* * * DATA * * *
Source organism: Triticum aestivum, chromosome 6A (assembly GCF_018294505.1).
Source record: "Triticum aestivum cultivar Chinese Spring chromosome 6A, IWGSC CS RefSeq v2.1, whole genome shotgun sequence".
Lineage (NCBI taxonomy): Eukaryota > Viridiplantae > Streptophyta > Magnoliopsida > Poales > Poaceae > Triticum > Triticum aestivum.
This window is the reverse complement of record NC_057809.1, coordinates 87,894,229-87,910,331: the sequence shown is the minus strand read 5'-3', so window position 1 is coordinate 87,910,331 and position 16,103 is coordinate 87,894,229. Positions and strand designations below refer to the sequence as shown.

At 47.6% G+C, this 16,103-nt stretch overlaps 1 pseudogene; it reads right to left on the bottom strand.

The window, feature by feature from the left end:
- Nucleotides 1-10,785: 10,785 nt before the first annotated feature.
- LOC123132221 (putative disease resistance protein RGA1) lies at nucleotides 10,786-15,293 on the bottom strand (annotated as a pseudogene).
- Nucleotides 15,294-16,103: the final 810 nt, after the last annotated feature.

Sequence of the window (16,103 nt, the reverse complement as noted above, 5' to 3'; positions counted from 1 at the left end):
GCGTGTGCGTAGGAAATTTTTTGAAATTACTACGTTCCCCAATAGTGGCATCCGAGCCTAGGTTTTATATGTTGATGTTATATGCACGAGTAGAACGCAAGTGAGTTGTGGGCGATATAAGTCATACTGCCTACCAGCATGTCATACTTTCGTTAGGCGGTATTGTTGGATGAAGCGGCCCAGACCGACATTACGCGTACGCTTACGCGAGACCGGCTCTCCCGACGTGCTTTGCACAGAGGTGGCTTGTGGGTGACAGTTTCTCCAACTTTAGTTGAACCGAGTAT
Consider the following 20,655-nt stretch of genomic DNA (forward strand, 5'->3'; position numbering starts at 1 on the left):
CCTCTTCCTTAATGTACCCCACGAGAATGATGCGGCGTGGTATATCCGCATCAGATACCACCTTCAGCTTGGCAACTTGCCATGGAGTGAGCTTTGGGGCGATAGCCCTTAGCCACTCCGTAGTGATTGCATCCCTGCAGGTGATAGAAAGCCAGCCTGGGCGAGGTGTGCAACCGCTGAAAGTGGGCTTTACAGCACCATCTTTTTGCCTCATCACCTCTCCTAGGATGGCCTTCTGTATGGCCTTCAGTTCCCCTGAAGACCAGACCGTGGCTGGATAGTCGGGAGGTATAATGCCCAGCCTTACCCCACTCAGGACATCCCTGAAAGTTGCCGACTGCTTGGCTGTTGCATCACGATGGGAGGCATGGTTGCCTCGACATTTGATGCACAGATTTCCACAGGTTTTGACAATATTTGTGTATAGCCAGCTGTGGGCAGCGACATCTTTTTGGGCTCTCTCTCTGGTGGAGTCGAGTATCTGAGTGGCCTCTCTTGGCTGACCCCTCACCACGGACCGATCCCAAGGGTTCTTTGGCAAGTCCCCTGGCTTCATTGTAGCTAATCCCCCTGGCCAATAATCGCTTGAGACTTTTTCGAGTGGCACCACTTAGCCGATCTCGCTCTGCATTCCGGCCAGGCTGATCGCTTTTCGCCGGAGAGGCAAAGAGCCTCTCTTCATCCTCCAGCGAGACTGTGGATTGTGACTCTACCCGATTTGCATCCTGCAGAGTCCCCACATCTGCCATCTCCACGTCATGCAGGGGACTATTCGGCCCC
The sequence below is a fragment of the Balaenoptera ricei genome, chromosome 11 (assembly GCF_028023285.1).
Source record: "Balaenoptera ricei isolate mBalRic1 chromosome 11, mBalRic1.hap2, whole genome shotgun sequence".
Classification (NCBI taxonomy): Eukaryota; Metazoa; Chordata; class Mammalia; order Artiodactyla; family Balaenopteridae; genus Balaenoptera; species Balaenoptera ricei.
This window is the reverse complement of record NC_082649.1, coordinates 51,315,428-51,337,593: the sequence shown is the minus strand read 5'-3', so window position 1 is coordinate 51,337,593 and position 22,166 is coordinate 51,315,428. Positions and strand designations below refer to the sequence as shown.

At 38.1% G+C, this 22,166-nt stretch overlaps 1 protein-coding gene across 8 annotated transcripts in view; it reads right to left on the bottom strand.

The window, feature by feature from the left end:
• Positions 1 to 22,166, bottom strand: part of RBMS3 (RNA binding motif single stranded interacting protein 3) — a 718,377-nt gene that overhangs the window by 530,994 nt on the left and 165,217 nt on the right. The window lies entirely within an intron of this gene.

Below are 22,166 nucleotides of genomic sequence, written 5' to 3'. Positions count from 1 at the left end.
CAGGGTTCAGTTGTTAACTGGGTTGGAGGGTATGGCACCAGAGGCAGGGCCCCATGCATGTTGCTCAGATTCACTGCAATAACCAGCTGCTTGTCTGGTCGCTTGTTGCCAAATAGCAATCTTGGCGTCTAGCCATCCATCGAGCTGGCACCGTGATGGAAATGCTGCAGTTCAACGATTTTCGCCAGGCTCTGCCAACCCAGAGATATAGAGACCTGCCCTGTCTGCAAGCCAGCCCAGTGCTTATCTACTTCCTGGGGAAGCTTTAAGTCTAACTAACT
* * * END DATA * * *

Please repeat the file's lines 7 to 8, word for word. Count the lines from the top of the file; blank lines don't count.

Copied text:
- Nucleotides 1-10,785: 10,785 nt before the first annotated feature.
- LOC123132221 (putative disease resistance protein RGA1) lies at nucleotides 10,786-15,293 on the bottom strand (annotated as a pseudogene).